Buona Pasqua is the greeting I've heard in the streets and shops throughout Lucca in the past few days. Easter is celebrated in a variety of ways in Italy; the traditions are religious, cultural, and culinary. As in the United States you will find colored eggs and chocolate treats - but in Italy there is no Easter bunny or egg hunt tradition. This year I was able to experience an Italian Easter first hand and cook a pranzo di Pasqua (Easter lunch) with friends here in Lucca.
The first signs of Easter appeared in the shop windows - especially the local chocolate shops, which have had dazzling displays of Easter confections. This is Easter candy at it's artisanal best! The displays included everything from small chocolate eggs to white, milk, and dark chocolate bunnies, lambs, and hens.
There are also huge chocolate eggs, most filled with small toys. Most of the Easter chocolates are wrapped in shiny foil, colorful paper, cellophane or packaged in pretty boxes. Pop into one of these shops and you are sure to be tempted with a sample!
The pastry shops compete with a display of their own, including traditional Colomba cakes shaped like doves, glazed chocolate cakes with Easter messages, and beautiful tarts ready for the Easter meal.
I also found delicate ceramic decorated eggs at a street fair, beautiful porcelain eggs, and stuffed bunnies and lambs in shop windows.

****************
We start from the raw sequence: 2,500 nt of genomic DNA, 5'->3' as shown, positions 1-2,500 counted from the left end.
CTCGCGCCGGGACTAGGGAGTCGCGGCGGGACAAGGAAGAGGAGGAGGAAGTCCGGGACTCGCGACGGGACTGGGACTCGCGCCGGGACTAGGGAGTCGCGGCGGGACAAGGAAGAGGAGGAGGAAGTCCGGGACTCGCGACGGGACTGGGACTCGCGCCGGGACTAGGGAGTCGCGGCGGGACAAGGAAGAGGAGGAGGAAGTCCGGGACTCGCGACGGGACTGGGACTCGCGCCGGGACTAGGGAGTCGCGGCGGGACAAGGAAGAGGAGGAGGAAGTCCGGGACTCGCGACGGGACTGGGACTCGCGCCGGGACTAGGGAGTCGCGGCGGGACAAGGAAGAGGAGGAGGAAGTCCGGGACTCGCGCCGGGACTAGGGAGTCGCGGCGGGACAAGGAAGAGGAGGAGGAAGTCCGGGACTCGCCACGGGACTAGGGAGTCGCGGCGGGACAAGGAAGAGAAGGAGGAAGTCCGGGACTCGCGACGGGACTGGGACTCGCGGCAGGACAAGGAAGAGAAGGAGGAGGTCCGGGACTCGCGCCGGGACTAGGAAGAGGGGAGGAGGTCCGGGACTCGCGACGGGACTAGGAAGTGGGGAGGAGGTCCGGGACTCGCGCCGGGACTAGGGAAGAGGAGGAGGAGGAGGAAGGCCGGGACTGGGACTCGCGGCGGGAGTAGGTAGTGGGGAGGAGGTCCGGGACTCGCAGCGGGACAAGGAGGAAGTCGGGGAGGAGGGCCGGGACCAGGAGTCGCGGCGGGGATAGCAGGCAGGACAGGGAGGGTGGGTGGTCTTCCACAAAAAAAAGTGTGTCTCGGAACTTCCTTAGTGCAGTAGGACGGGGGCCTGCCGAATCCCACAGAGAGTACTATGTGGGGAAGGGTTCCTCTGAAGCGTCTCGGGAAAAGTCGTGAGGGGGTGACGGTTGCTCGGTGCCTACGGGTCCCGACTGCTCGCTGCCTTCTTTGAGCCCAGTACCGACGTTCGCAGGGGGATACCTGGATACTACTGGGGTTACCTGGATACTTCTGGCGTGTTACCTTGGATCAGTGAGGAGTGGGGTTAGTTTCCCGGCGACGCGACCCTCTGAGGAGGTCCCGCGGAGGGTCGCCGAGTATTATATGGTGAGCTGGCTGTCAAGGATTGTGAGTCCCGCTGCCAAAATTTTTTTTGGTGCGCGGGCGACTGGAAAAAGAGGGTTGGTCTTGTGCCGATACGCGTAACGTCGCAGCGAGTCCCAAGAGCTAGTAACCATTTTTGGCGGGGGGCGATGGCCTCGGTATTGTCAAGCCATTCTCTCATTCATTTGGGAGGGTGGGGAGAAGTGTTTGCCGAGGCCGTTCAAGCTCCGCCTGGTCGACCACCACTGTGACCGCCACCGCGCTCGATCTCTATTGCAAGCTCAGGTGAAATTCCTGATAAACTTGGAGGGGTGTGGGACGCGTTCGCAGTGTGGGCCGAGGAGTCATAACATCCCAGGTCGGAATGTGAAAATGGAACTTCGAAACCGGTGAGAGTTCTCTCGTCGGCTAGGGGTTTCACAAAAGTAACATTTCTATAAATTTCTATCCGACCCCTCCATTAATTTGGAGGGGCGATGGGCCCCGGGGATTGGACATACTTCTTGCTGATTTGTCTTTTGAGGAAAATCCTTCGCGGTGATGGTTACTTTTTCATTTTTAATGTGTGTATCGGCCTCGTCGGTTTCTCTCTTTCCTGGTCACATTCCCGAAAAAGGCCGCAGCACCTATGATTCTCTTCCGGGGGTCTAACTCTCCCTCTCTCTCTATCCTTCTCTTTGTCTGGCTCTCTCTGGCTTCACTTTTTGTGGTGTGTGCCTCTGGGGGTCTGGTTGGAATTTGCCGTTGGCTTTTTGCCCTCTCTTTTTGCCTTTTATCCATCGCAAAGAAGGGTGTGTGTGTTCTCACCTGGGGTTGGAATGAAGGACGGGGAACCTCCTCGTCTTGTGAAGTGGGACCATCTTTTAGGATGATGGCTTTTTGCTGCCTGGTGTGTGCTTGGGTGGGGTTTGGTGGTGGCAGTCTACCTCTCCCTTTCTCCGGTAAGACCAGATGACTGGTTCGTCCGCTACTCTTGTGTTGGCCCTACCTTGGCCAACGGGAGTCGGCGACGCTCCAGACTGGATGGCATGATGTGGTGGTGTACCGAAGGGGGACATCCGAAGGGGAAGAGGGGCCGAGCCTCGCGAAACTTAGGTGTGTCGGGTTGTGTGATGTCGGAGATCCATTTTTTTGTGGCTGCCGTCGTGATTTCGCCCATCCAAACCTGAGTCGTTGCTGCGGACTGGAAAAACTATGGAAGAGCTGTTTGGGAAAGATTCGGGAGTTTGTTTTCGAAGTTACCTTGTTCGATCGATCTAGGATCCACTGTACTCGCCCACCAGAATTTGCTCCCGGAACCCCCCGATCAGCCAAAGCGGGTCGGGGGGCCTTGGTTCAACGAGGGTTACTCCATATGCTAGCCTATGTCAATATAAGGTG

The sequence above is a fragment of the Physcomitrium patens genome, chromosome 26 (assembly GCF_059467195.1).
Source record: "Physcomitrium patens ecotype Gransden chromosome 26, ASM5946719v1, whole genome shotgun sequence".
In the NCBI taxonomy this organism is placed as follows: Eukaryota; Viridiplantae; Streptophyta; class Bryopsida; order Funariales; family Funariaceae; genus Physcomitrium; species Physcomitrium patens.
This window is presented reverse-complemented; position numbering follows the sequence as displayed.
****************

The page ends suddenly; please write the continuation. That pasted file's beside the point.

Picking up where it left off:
Easter in Italy isn't all about eggs and chocolates. It's an important religious holiday (second only to Christmas).
Many Italians observe quaresima (Lent) in the 40 days before Easter, carry the traditional bunches of olive branches on Palm Sunday, attend mass on Holy Thursday, and participate in an ancient and moving ceremony on Good Friday. In this ceremony, which represents the crucifixion, black-robed and barefoot members of the Misericordia (a volunteer religious and civil organization) move through the streets of Lucca in a procession, carrying a large wooden crucifix and stopping in small squares and churches to chant prayers.
The procession begins in daylight but continues after dark as local worshippers carry candles to light the route through which the crucifix travels.
Pasquetta, or Easter Monday, is a national holiday and a perfect time for drives and picnics in the country or an extra day of relaxation. I think Pasquetta is a tradition I should bring back home!
- post by JB
An Easter toast from Lucca, Italy